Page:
“So the dove was talking?” asked one child.
“No,” I replied.
“That’s weird,”said another child. “I never heard of a talking dove.”
“The dove wasn’t talking,” I said. “The dove came down from the sky and there was a voice from heaven.”
“From the dove?” asked another child.
“No,” I said.
“The dove did not talk!” said an exasperated mother.
“Huh?” All of the children were confused.
It was our family Ash Wednesday service, and I had just told them the story of Jesus’ baptism (Mark 1:9-11). I thought it was a pretty straight forward story, but apparently not. All of the adults in the room were baffled, and a bit frustrated, that the children insisted on a talking dove. The dove does not talk in this story. Because that would be silly.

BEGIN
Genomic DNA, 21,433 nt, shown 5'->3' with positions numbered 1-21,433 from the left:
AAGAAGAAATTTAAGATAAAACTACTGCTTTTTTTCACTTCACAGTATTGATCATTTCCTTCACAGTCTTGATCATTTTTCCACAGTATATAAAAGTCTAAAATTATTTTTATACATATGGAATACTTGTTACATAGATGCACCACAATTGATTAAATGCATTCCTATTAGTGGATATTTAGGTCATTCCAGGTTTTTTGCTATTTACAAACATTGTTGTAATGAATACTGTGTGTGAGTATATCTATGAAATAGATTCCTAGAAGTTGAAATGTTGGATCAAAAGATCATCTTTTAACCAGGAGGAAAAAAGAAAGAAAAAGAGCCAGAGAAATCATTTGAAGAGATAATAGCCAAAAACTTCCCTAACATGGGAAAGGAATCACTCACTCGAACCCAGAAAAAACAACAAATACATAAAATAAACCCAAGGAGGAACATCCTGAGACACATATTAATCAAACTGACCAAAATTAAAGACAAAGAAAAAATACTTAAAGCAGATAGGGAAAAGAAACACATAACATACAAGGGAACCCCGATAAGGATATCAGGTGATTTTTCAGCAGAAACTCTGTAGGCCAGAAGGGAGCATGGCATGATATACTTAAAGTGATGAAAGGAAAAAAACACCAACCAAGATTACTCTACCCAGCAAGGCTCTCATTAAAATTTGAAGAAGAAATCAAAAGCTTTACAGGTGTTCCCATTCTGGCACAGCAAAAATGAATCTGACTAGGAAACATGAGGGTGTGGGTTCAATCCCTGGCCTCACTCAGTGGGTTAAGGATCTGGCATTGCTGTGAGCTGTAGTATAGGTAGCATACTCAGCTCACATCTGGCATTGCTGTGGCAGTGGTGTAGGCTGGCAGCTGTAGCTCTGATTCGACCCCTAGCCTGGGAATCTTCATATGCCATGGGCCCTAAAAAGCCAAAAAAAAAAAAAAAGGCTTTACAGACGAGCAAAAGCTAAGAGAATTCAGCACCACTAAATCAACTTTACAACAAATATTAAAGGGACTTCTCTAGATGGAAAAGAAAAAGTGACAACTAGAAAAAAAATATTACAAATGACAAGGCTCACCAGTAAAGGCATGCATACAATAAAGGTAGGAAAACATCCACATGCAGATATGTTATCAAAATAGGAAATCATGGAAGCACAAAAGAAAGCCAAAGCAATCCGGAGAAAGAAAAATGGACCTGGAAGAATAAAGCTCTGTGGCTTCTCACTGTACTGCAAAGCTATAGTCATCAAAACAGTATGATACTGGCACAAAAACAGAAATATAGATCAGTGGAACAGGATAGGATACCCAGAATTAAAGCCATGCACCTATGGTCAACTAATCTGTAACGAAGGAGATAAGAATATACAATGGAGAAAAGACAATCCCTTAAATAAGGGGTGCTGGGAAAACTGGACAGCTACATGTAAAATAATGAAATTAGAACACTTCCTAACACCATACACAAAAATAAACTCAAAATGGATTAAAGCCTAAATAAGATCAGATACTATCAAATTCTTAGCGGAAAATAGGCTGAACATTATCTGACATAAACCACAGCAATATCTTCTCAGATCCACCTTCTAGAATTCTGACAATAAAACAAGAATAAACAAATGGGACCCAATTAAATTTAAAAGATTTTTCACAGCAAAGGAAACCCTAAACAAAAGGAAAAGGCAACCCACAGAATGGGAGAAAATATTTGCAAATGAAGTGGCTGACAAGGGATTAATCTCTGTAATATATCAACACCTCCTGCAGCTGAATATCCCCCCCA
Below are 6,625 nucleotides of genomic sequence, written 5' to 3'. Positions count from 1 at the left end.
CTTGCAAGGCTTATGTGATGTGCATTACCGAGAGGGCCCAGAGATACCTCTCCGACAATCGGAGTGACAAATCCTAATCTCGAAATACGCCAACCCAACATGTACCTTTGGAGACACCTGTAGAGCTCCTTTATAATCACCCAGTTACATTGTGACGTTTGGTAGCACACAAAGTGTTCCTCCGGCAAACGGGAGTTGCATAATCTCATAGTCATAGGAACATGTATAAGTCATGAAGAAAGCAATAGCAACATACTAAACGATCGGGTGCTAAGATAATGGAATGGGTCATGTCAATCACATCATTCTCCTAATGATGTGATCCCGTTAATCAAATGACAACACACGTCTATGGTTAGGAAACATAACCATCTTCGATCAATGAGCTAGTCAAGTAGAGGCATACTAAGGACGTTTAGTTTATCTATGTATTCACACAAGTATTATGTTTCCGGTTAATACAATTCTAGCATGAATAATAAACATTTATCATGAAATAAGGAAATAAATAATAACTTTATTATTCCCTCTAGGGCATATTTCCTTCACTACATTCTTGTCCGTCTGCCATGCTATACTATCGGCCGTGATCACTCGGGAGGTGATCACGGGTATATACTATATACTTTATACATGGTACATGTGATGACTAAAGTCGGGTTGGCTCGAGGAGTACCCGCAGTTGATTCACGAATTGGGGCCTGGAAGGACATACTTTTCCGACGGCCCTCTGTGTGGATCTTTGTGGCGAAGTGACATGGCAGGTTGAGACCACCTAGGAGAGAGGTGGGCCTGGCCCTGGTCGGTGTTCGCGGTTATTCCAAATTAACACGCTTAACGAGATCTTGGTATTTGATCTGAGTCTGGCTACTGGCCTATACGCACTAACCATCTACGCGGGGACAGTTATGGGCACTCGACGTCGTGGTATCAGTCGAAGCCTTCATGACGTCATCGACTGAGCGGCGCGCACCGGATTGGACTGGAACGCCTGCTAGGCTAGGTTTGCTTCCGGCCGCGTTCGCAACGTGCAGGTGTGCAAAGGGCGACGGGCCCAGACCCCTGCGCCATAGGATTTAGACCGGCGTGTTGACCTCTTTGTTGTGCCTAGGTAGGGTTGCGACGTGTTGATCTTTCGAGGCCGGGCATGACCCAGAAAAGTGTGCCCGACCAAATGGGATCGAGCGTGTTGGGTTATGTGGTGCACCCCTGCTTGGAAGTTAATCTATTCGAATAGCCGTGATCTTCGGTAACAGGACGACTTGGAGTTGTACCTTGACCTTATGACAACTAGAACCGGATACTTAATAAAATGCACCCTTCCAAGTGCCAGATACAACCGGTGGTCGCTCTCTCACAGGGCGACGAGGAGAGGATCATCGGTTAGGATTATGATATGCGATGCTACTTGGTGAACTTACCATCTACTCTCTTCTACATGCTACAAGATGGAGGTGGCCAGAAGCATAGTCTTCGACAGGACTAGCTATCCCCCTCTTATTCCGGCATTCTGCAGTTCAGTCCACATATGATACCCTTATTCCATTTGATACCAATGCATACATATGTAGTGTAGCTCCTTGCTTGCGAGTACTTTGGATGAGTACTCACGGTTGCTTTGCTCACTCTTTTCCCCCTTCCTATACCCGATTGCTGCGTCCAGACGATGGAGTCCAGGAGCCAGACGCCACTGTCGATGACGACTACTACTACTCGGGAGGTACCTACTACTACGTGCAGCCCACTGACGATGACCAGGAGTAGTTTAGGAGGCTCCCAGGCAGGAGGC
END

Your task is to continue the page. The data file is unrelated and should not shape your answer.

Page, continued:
Now shining lights and materializing doves and disembodied voices, that made sense to all of us learned adults. But a talking dove? What would those kids think of next? A talking donkey? Some magical superhero who loses his powers when his crazy girlfriend cuts his hair? Pillars of fire? Mysterious guide stars? Dead people coming back to life?
I am so familiar with the biblical stories that sometimes their strangeness does not phase me. The wonder of the parting red sea is lost in my theological concerns about the Egyptian soldiers who will soon be dead. The sheer lunacy of feeding 10,000 people with five loaves of bread and two fish is stifled by reflections on eucharist and world hunger.
When I see the stone rolled away, the gleaming angels, the empty tomb, my heart does not race. My jaw does not drop.
But it should. It really should.
I encourage you to read one of your favorite bible stories with a child this week.